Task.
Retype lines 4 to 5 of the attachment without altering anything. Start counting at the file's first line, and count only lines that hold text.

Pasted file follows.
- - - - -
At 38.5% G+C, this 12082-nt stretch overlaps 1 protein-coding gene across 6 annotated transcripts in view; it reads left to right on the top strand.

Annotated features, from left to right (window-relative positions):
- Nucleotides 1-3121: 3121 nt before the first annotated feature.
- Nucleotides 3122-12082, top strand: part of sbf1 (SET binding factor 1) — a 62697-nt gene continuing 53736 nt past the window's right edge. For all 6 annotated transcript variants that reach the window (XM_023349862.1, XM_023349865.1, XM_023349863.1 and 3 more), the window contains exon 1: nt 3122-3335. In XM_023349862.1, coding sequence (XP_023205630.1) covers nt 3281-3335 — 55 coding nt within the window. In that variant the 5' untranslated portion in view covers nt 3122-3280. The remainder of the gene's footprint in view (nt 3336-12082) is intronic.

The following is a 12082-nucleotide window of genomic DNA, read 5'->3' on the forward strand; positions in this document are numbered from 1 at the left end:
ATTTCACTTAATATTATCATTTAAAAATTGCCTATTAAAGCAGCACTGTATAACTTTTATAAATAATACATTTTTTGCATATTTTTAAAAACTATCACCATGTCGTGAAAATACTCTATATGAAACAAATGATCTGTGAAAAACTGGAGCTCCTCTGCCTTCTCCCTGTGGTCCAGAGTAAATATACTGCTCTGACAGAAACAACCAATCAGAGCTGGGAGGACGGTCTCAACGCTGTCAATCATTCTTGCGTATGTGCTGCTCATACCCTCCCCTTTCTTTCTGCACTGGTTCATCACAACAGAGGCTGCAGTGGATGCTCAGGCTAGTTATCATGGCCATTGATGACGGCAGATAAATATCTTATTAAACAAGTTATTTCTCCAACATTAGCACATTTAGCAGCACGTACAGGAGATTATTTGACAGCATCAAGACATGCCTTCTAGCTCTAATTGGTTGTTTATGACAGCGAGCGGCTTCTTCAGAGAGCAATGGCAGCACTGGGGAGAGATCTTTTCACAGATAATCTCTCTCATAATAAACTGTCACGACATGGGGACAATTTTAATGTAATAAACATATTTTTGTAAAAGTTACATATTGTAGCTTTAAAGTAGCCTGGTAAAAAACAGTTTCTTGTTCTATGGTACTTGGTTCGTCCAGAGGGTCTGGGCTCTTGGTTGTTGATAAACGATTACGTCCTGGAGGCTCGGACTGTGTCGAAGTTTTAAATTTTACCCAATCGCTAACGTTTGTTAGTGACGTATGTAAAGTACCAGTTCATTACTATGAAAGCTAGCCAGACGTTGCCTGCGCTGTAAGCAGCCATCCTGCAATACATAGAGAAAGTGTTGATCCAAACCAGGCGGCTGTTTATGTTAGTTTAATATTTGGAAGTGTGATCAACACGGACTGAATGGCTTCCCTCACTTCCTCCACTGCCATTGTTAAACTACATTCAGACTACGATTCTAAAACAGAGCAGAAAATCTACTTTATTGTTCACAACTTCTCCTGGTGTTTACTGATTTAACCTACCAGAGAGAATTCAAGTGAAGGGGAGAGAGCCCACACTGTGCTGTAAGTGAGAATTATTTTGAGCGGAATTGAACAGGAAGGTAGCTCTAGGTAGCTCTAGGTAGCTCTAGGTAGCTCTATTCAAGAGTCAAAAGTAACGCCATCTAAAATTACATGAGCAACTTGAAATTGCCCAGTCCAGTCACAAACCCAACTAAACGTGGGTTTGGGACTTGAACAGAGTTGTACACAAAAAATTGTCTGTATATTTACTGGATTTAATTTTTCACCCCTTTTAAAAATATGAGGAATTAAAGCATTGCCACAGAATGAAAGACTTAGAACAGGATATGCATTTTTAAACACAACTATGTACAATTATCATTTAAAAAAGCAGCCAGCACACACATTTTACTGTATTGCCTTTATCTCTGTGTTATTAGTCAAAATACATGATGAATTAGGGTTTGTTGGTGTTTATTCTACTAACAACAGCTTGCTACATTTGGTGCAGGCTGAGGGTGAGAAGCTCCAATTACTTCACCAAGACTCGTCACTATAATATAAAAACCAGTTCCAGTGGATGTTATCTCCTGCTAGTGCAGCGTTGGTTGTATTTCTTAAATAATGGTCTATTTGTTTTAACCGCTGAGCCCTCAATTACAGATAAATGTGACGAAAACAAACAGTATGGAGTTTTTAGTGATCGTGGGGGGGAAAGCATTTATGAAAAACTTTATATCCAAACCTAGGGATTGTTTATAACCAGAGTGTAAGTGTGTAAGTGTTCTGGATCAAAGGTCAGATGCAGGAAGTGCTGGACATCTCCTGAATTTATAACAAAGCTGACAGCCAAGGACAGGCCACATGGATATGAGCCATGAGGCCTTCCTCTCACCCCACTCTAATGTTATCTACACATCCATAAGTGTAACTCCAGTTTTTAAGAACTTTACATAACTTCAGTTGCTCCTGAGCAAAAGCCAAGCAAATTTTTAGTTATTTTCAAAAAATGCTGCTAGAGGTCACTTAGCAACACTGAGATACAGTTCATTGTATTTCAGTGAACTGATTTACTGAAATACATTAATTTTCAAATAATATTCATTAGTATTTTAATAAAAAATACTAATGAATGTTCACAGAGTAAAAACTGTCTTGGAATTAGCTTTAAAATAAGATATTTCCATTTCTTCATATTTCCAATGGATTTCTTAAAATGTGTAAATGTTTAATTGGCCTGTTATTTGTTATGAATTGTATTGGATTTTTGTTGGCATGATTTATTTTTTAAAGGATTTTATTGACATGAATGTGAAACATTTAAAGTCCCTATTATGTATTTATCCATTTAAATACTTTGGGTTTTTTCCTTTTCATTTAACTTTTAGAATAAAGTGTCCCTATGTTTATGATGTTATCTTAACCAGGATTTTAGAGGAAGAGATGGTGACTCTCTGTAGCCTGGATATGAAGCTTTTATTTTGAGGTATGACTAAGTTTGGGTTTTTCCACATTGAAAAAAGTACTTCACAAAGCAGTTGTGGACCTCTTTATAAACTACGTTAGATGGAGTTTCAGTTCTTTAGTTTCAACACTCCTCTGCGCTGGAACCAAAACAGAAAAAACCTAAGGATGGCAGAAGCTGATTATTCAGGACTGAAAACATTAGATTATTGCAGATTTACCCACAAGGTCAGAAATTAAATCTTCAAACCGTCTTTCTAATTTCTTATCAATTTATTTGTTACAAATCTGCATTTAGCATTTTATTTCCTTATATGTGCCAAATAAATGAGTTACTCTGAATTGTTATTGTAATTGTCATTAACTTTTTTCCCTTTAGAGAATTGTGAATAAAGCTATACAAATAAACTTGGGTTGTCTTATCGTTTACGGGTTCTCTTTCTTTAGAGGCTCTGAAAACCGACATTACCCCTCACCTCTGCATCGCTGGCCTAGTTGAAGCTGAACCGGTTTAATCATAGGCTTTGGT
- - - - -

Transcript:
- Nucleotides 3122-12082, top strand: part of sbf1 (SET binding factor 1) — a 62697-nt gene continuing 53736 nt past the window's right edge. For all 6 annotated transcript variants that reach the window (XM_023349862.1, XM_023349865.1, XM_023349863.1 and 3 more), the window contains exon 1: nt 3122-3335. In XM_023349862.1, coding sequence (XP_023205630.1) covers nt 3281-3335 — 55 coding nt within the window. In that variant the 5' untranslated portion in view covers nt 3122-3280. The remainder of the gene's footprint in view (nt 3336-12082) is intronic.

The following is a 12082-nucleotide window of genomic DNA, read 5'->3' on the forward strand; positions in this document are numbered from 1 at the left end: